The devil is in the detail, so goes the age-old saying. It suggests that there is some hidden catch, or a potential problem if you do not read all the information presented. It would appear that business people spend much of their time with this idiom in the back of their mind. They concentrate on detail – a lot..!
That is demonstrated in a new study which investigates what makes business people buy things online. This research showed that what business people want is lots of written, detailed information to help them make purchasing decisions.
In stark contrast to what many Internet Marketing “gurus” might tell you, here’s what the 1,200 business buyers in the study revealed.
- 76% DO NOT really care about the presentation of the website; only 24% said a professional website was one of their top 3 priorities;
- 88% ARE NOT bothered about pictures; only 12% said pictures were essential;
- 89% DO NOT rate testimonials as important; only 11% wanted them as a priority.
Yet, advice to businesses is that your website must look professional, you need it crammed with pictures and if you want to get people to buy from you, then you need testimonials. Wrong, wrong, wrong.
Here’s what the top priorities of business buyers are, according to this study.
- The web page “speaks to my specific needs” (in other words it provides exactly what the visitor wants, nothing more, nothing less);
- The information is detailed with full product or service specifications;
- The content is educational, not promotional.
Yet the advice to businesses is often to provide short, promotional material because business people are busy and don’t want to dig into the details, wasting their time. Wrong, wrong, wrong.
This confirms a further recent study which showed that executives want lengthy material; forget videos and blogs for business people. And it’s not the first time that the lengthy content notion has won. Studies from four years ago found the same thing. Business people prefer long form content.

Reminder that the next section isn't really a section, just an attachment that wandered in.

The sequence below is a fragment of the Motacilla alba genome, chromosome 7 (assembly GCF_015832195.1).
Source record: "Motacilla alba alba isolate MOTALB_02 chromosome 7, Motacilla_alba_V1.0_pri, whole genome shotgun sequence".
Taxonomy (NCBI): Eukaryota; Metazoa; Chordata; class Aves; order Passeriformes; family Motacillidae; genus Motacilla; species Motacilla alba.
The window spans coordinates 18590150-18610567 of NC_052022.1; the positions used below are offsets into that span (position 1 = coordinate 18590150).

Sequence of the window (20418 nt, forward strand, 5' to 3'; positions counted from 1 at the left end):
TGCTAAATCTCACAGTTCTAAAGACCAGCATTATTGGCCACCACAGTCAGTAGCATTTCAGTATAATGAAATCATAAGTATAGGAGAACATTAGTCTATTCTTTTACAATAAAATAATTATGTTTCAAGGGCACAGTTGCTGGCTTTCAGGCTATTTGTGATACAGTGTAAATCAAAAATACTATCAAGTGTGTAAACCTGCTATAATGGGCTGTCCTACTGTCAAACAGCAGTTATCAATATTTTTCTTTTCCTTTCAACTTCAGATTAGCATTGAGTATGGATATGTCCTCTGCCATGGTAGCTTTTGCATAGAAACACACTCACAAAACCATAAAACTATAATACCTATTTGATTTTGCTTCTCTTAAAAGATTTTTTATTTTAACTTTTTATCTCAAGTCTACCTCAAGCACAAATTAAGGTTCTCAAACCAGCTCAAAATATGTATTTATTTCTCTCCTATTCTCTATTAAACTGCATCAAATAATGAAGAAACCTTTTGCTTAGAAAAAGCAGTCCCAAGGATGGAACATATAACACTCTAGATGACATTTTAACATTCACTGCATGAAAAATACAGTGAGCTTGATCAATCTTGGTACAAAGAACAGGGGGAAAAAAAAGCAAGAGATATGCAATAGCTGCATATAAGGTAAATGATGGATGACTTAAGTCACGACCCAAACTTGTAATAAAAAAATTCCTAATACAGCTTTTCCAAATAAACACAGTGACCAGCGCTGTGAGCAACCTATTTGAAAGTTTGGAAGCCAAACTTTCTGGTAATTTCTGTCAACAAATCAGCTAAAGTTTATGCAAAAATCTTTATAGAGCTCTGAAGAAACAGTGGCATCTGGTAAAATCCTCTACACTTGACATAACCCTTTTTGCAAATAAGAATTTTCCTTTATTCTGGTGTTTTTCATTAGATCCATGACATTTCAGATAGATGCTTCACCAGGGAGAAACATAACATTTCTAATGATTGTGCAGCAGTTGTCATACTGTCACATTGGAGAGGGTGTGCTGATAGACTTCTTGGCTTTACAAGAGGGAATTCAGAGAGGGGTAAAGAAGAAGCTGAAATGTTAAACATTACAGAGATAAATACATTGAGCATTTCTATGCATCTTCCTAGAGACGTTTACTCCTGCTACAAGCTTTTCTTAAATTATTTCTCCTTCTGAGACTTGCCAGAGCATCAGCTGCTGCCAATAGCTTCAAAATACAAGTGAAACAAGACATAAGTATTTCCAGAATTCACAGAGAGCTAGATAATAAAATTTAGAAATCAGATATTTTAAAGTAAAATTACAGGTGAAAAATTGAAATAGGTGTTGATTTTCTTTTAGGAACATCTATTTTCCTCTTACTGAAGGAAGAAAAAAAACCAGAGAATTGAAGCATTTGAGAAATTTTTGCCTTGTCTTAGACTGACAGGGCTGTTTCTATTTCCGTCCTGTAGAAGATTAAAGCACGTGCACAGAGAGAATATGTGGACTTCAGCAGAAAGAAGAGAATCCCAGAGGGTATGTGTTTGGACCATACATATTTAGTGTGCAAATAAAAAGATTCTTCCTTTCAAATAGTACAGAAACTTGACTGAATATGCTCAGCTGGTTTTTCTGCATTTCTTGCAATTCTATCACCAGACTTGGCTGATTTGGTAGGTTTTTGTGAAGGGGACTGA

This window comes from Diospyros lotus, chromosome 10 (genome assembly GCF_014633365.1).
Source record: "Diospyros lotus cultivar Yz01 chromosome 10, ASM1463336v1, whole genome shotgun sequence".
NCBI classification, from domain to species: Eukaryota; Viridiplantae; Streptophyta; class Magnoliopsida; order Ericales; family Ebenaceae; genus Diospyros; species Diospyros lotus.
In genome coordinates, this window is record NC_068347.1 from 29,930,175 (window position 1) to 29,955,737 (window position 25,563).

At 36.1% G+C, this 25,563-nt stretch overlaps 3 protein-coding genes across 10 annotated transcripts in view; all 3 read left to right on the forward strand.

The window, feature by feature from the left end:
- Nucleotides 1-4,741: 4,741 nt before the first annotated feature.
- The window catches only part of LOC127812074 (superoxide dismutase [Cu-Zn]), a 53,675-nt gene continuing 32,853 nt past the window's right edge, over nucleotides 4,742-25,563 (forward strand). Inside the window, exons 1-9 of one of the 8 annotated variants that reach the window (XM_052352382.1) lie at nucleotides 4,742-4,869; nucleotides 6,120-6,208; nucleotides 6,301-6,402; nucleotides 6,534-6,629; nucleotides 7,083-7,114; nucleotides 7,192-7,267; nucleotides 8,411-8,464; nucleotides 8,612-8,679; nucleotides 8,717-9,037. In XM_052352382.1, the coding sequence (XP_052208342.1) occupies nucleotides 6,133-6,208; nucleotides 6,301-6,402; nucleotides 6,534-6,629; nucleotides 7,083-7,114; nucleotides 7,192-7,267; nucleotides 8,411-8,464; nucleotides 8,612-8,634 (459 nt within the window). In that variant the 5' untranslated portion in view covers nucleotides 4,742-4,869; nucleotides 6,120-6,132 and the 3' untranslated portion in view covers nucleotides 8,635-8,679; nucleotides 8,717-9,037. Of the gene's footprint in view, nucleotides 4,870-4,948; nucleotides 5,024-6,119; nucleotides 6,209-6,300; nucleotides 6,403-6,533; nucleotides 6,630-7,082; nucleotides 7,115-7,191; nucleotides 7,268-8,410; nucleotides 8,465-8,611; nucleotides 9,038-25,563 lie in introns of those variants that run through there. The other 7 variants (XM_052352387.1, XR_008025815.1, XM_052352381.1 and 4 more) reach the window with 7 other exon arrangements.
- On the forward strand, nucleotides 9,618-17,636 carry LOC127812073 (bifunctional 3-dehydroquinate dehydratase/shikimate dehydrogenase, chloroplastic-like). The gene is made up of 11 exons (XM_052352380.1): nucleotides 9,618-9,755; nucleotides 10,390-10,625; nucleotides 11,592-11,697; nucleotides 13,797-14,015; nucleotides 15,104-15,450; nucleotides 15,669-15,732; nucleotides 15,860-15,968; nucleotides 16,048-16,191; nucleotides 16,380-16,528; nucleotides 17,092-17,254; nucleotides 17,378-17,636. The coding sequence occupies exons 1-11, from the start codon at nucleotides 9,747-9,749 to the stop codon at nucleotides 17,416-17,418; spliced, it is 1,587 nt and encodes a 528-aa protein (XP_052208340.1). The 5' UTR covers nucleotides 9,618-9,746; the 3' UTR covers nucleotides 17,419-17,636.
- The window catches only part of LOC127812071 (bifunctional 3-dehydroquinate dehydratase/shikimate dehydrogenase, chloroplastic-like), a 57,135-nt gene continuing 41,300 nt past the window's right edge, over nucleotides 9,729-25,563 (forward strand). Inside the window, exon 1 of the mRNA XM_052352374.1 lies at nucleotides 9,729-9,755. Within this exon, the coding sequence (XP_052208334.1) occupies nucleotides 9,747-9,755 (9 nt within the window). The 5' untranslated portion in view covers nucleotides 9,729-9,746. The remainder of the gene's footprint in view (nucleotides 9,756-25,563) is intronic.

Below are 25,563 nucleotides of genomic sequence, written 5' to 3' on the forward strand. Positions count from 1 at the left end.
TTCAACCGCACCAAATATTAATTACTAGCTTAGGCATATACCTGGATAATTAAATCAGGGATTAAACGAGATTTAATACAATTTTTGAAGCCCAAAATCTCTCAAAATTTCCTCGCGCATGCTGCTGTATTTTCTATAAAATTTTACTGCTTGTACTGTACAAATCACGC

What is interesting about this new study is that it showed that business buyers are really seeking information which helps them make a decision. They want educational material, which is in-depth and analytical. The study showed that for most buyers the source of that information is not relevant; what matters is that it is detailed and highly relevant to the buyer.
This is not news, of course. Study after study for decades shows consistently that the number-one way of getting a business sale is to provide the potential customer with piles of information and to avoid any attempt at promotion. That’s not what Sales Directors want to hear of course, nor marketers. But it is the common factor in studies of buyer behaviour.
The psychology behind this issue
There is a good reason why this focus on the detail is so important. Business people are generally not spending their own money when they buy something. As a result, they feel they need to justify their purchasing decision. Indeed, in many businesses employees have to provide a written justification for what they buy.
Ultimately, the business buyer is seeking to reduce the risk of their decision to buy something. They don’t want to look stupid or get told off. So, they seek as much information as possible to provide the justification they need and thereby minimise the risk they are taking. The more detail a seller provides, the less risky the buying decision becomes.
This is why this new study showed that one of the most influential aspects of the detailed information a business provides is “original research”. In other words, someone selling to a business has a greater chance of success if there is research to support their product or service.
Plus, the new study revealed that the main way business colleagues discuss their considerations in buying something is through email. That means if you want to sell something to a business you need shareable material that can easily be emailed. That cuts out videos for instance but makes white papers and PDF documents much more valuable.
Stick to long pieces of text and your business will sell more to other businesses.
Picture credit: Mar Newhall